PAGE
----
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Association Health Plans: There’s No Devil in the Details

This week the Department of Labor rolled out a final rule expanding access to Association Health Plans (AHPs). AHPs allow various groups—say, plumbers in the Chicago metro area—to join together, potentially across state lines, for the purpose of getting a better deal on health insurance. The rulemaking is part of the administration’s efforts to make good on President Trump’s October 2017 executive order aimed at “promoting choice and competition” in the health insurance market. What should we make of this change?

In a statement accompanying the release of the final rule, Secretary of Labor Alexander Acosta praised the president for “expanding affordable health coverage options for America’s small businesses and their employees,” and declared that “Association Health Plans are about more choice, more access, and more coverage.” On the other hand, The New York Times warned in a headline that the “New Trump Rule Rolls Back Protections of the Affordable Care Act.” Senate Minority Leader Chuck Schumer, quoted in the same piece, argued that the new rule would lead to “junk health insurance” returning to the market place and that the rule is “the latest act of sabotage of our health care system by the Trump administration.”

So, are AHPs a threat to quality health care in America? Hardly. AHPs are, in effect, a way of bringing the same type of health insurance available to the employees of large employers to small businesses and the self-employed. AHPs are regulated in the same way as the large group insurance market. No one argues that insurance obtained through the employer-sponsored large group is junk insurance, so it’s at best a stretch to suggest so about AHPs.

There are, however, some reasonable concerns about AHPs. For one, states will need to be vigilant in their oversight to ensure those sponsoring AHPs can actually meet their obligations. Insurers raise valid points about the potential for abuse by fly-by-night operators. More important, there are legitimate concerns from some quarters that if AHPs are successful, they could remove healthy, low-risk enrollees from ACA Exchange plans, further eroding the stability of that market and increasing premiums for the remaining individuals. Yet it seems that AHPs would be more attractive to enrollees (and small employers) who are currently using the Small Business Health Insurance Program (better known as SHOP) exchange to obtain coverage. That marketplace never really took off, and if AHPs siphon off enrollees from it, that won’t effect the individual market Exchanges.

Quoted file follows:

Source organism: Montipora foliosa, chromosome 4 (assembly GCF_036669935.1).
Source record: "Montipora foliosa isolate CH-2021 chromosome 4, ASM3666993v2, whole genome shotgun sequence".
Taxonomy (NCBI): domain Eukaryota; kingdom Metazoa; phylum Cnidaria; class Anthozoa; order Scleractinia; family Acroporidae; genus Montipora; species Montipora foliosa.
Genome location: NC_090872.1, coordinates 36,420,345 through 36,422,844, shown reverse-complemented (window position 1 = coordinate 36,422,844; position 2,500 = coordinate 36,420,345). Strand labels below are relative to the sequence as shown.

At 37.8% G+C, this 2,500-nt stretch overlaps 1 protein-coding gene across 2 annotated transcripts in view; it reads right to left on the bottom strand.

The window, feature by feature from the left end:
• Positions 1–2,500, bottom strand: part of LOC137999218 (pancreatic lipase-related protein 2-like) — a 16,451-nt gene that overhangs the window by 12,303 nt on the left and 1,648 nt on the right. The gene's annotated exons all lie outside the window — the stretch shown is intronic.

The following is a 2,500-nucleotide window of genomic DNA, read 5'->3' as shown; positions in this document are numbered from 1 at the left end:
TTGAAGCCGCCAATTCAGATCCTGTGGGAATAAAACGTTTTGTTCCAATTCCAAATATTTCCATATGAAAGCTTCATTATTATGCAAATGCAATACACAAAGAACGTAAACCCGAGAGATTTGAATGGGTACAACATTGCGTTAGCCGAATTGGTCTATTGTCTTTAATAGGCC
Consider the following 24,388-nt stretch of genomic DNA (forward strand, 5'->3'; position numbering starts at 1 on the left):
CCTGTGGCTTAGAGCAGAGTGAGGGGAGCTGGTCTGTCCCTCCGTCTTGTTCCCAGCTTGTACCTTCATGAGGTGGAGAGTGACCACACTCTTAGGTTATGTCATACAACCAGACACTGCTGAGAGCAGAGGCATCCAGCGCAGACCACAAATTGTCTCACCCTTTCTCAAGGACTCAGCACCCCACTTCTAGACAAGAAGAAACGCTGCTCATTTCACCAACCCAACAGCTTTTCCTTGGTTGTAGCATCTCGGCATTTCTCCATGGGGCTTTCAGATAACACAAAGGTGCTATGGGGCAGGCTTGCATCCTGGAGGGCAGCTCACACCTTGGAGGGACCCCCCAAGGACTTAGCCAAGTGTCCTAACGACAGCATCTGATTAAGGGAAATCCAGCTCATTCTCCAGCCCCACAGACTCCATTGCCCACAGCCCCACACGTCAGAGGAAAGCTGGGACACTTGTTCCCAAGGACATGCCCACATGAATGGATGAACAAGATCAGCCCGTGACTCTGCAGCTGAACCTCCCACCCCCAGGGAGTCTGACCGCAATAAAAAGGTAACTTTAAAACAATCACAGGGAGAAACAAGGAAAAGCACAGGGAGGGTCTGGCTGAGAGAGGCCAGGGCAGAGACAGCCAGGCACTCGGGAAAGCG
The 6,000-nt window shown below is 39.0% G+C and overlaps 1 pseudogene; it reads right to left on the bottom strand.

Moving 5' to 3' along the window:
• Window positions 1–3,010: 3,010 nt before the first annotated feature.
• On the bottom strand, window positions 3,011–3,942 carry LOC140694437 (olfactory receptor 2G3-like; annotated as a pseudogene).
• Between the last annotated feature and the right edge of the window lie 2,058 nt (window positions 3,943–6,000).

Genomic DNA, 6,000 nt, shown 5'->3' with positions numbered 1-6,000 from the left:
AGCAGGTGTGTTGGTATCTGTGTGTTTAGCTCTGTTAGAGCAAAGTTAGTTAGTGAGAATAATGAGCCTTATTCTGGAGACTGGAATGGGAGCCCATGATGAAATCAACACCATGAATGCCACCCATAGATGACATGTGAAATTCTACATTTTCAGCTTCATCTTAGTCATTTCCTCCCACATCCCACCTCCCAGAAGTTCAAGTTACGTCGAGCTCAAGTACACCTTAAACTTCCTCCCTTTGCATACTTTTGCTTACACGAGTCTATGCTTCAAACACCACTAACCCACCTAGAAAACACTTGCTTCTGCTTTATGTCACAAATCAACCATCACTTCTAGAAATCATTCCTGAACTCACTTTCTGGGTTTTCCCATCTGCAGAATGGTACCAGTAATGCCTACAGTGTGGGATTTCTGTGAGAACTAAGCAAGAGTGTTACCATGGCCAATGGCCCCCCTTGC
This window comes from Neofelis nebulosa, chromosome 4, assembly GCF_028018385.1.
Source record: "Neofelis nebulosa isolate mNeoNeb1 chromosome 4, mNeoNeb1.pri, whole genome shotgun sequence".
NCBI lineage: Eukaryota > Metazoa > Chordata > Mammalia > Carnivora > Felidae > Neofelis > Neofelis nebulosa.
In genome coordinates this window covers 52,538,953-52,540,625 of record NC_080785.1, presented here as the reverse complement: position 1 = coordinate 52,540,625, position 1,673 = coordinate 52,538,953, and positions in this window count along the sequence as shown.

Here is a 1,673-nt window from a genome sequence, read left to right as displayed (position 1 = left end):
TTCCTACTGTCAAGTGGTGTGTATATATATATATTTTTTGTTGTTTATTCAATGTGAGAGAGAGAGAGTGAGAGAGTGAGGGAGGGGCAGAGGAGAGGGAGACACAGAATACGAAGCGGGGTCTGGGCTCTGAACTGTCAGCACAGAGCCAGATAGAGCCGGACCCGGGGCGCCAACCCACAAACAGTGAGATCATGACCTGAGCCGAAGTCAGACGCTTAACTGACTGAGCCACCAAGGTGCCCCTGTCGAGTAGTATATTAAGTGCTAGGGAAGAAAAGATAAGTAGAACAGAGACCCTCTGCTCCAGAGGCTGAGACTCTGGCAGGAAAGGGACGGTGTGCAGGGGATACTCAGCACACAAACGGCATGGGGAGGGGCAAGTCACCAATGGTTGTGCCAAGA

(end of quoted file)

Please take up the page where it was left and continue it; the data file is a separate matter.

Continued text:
The potential results of AHPs on the individual market are hard to predict, but they certainly could influence the risk pool for the worse. The answer, however, is not to block AHPs. Rather, policymakers should implement a robust reinsurance program or other risk mitigation tools in the ACA Exchanges to offset any negative effects—a policy that would be a positive addition to the marketplace even in the absence of AHPs.


Chart Review
Tara O’Neill Hayes, Deputy Director of Health Care Policy

The 340(b) drug discount program has grown rapidly over the past several years, primarily due to the Affordable Care Act’s (ACA) expansion of the program’s eligibility requirements. As a result, the cost of the discounts also has grown dramatically. This growth and other changes in the ACA that increased costs and reduced revenues for drug manufacturers are likely key drivers of the increased drug prices observed in the years since the ACA’s implementation, as explained here.

Value of 340(b) drug sales and discounts growing rapidly


From Team Health

Understanding the Policies that Influence the Cost of Drugs – Tara O’Neill Hayes correlates the implementation of several Affordable Care Act policies with rising drug prices and explains how these policies likely contributed to the price growth.


Worth a Look

RealClearHealth: Health Care Transparency Deserves a Serious Bipartisan Effort

Axios: Minnesota may see ACA premiums drop